Since I bought a Gameboy, I’ve been haunting flea markets for games. Which is actually a fascinating past-time. Half the time I’m overcome with nostalgia, the most fun but least productive of all longings! And half the time, I’m confused because I find GBA games that are movie tie-ins for films that I consider recent. I consider the Gameboy Advance ancient. This is a strange feeling, as if my perception of time is out of synch. In a way, it is. Time moves faster for videogames. They become obsolete faster.
Anyway, the problem with these flea markets hunts is that sometims nostalgia makes me do stupid things, like buy videogames that I know I cannot play. Jump’n runs. I cannot play jump’n runs. I never got the hang of them. The only one that I managed to play was Little Big Planet, probably because it was so bright and crazy and because it was multiplayer so that sometimes you made it through a level undeservedly because of the skills – or luck – of a fellow player.
But still, sit me in front of a jump’n run and I will run and then I will … fall. I simply cannot play games that require me to jump at the right moment. This is not a general lack of reaction time or coordination on my part, because there are plenty of games that require fast and precise controlling that I’ve been pretty good at. Dr. Mario comes to mind. Or even Minesweeper. I can also hit things, drive cars … all I cannot do is jump.
One of the Gameboy games I bought and have not played very far is Zelda: Link’s Awakening. Ahhhhh, nostalgia! I never played much of any Zelda, but it’s basically part of our cultural heritage as videogamers. It was impossible to play videogames and not engage with Zelda on some level. I was really determined to play Link’s Awakening, the way it was meant to be played, on my 24 years old portable console.
Then I found Roc’s Feather. An item that enabled me to jump. Jumping was part of this game’s gameplay! I knew then that I would not be able to beat it. :( What gamer am I? Cannot finish a classic Zelda title because a basic gameplay mechanic eludes me. Pah!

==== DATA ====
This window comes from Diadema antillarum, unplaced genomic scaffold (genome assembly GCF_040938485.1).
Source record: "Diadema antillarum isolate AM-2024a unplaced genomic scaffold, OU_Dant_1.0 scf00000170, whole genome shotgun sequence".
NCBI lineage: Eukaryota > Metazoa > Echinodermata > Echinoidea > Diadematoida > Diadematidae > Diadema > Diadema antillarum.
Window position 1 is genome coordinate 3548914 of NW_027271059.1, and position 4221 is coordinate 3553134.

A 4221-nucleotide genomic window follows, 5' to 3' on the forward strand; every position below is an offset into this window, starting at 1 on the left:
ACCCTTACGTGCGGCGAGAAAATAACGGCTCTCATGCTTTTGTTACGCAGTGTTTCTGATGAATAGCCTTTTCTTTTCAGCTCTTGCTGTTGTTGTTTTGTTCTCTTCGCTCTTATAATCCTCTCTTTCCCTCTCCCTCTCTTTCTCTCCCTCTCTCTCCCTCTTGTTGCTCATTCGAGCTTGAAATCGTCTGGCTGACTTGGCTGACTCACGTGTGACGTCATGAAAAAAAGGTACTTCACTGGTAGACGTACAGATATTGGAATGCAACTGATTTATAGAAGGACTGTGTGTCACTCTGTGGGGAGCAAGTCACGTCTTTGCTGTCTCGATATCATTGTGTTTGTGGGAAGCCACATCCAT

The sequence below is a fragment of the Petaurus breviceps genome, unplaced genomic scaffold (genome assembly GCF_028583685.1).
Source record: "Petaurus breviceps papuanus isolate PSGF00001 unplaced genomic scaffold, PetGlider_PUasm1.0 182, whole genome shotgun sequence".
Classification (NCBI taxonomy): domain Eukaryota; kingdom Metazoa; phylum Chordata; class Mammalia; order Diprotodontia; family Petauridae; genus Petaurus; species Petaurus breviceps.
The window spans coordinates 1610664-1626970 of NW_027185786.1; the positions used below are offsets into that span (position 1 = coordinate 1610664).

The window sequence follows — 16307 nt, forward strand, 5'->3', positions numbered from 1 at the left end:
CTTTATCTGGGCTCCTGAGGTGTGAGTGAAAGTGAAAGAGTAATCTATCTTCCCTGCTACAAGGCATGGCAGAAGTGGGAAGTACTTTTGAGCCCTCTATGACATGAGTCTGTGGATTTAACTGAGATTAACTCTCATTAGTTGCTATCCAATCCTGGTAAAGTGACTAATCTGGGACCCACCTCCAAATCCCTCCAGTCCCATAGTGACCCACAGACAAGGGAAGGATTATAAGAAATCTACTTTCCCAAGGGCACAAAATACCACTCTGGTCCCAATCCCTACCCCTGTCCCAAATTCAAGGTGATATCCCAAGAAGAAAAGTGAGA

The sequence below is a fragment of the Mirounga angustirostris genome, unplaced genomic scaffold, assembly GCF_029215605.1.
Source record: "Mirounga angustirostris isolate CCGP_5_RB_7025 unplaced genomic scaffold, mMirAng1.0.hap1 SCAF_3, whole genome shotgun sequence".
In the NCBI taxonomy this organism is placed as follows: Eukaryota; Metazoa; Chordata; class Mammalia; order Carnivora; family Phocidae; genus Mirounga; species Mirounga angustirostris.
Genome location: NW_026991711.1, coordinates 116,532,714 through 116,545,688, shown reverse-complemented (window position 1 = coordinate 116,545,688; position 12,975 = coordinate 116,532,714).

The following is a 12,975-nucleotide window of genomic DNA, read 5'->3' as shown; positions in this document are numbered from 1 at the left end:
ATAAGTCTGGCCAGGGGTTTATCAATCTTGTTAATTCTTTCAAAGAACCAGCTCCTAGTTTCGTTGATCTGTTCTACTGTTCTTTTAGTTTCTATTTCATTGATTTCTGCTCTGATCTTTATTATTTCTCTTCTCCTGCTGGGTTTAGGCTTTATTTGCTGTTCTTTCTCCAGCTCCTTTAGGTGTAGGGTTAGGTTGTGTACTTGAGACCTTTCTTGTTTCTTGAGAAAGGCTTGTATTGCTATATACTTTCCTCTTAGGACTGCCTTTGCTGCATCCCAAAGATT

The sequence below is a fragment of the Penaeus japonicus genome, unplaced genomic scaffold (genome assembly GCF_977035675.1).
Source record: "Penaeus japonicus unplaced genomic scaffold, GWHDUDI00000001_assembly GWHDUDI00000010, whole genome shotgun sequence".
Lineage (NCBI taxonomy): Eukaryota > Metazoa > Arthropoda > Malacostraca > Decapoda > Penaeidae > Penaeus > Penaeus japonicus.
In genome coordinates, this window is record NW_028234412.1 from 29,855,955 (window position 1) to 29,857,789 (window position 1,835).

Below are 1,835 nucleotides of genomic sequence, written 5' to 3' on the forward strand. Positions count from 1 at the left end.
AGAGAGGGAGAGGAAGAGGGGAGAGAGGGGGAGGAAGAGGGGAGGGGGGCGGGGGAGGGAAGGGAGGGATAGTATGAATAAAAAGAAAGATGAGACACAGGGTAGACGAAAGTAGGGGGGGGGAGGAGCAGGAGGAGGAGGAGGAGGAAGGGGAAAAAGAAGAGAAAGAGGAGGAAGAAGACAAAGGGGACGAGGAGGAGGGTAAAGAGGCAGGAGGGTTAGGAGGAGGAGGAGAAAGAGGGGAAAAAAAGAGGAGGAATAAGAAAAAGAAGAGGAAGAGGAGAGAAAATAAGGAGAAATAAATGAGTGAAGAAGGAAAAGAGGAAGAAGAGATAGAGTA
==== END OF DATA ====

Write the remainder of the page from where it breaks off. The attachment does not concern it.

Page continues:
As I grow older, nostalgia digs its claws deeper into my soul. I would love to play the Super Mario games, for the familiar sights and sounds, but it’s a genre I cannot play. An entire, vital genre. When I bought Mario Kart Super Circuit, the vendor wanted to talk me into buying a Mario jump’n run and I had to turn him down, even though everything about that game, in that moment, screamed “Buy me!”
Well, this is no huge deal for me. There are still plenty of games I can play – and play well. But it’s still an annoying obstacle that makes me feel slightly less-than. So many videogame classics are jump’n runs, and I never played them (further than the first hole in the ground). Metroid, Megaman, Castlevania … “Skills” is an important factor in videogaming. It can include and exclude individuals who want to be part of whatever culture “gamers” form. I’m wondering if there is something corresponding for other forms of media. My first instinct was to say “no”, but there are works of literature that are difficult to get through (Ulysses?), and reading comprehension is fundamentally necessary to enjoy books. But reading comprehension is taught in schools (I suppose, in some ways, badly perhaps) while videogame controls aren’t. They won’t be until we consider them to be important skills necessary to access forms of art. Once when we think of videogames as art. I think that’s still going to take some time, though. Perhaps my great-grandchildren will be taught how not to fall into holes.
(This post took some strange turns. I should learn to prepare them better.)